Kendle Case discussion
The Kendle case has a number of takeaway points to discuss:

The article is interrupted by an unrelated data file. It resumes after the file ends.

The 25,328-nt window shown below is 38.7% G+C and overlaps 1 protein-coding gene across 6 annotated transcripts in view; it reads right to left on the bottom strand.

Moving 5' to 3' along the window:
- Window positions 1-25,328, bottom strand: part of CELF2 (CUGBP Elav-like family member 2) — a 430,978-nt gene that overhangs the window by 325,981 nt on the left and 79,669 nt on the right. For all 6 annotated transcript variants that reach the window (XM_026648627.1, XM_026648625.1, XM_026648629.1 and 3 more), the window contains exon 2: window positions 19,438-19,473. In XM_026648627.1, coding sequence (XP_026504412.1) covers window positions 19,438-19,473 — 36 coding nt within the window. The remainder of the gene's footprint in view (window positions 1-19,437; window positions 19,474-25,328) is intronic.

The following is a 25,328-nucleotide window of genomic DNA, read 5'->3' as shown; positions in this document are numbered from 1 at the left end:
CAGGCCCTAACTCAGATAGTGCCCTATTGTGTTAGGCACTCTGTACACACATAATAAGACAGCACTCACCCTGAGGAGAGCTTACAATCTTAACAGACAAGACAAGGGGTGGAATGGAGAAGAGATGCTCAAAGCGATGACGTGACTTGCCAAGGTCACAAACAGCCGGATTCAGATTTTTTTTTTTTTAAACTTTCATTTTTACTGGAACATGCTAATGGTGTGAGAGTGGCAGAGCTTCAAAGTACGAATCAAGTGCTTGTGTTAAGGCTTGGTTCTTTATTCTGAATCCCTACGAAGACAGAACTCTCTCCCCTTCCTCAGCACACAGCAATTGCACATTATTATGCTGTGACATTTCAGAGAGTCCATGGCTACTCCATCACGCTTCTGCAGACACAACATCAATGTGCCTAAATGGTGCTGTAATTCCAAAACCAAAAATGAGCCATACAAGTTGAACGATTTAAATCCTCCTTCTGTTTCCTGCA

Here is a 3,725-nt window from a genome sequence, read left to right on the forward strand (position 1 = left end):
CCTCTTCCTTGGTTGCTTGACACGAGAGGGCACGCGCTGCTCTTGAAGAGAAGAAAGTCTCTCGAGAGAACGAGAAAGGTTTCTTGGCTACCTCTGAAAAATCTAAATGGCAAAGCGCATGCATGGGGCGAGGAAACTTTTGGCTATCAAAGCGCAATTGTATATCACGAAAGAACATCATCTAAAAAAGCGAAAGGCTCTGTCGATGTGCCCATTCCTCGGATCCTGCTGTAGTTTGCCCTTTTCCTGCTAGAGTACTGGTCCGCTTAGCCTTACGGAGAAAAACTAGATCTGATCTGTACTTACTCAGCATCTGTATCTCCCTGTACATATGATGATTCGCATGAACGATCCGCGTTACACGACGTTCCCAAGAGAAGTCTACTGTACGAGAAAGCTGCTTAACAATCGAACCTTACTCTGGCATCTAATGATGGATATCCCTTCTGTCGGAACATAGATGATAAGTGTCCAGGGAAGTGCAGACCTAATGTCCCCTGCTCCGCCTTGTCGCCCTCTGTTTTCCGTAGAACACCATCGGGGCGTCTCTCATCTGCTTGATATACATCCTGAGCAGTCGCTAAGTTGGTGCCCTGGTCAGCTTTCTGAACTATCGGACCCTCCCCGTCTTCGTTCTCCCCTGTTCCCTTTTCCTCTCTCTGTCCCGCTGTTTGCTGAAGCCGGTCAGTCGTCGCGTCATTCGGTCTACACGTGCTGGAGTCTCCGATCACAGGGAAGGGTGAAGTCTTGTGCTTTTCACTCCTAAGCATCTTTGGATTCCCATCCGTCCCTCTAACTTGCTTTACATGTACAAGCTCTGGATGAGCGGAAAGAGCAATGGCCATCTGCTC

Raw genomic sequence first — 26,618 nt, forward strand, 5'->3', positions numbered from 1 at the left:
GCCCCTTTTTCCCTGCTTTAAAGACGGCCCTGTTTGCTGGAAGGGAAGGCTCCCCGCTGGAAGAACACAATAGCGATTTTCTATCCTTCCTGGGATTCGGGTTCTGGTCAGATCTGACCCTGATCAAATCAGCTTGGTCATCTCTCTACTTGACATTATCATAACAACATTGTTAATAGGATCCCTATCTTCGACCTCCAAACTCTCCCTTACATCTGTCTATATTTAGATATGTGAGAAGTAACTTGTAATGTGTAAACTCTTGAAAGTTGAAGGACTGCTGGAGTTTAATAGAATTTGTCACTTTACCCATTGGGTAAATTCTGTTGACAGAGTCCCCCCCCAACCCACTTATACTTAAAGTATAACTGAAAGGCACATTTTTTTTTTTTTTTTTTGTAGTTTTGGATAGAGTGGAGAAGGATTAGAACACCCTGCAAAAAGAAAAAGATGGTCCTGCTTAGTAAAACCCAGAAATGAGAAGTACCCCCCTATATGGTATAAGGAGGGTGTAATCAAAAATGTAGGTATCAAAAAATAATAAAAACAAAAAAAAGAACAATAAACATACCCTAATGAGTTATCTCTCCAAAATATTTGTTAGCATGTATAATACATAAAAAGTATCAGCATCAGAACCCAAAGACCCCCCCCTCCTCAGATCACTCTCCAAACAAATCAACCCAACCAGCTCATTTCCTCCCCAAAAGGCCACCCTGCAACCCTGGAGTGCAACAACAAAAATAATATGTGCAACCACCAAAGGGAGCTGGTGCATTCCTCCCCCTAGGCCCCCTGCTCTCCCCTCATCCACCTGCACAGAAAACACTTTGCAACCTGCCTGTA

1. Changing industry drives strategy response. Kendle is outperforming its much larger peers in revenue growth and net income margin in a rapidly growing industry due to increasing pharma outsourcing of CRO services. Above industry average growth and profitability usually signal sustainable competitive advantage but client needs are changing to have one source of Phase 1-4 services on a global basis. Combined with the keep-the-CEO awake at night issue of customer concentration (50% to one customer; 80% to three customers), Kendle’s strategy needs to adapt. Even with a strong client reference for Celebrex at Searle, Kendle must grow in scope of services offered and geographic areas served or face likely strategic challenges 2. Strategic responses are either sell or acquire. Organic growth options aren’t going to result in sufficient change on a timely basis. Selling the company based on comparable EBITDA multiples (use FCF or EBITDA multiples whenever possible to best estimate market prices) in the industry for public companies results in a price of approximately $25m. It’s unlikely that Kendle will sell at above industry average multiple since significant operating cost synergies (Kendle is outperforming others in margin) are unlikely; some revenue synergies due to client reference and software may exist but revenue synergies are rarely valued for premiums. So, the $25m value is reasonable. Determining if the company is fairly valued based on market multiples, one needs to compute a DCF to determine economic value. If economic value is less than market prices, consider selling. If economic value is more than market prices, don’t sell. The Kendle excel file on BB shows the economic value to be approximately $28m. Therefore, don’t sell. 3. European acquisitions are viable strategies but risky. U-gene and gmi add missing services in the CRO value chain,...
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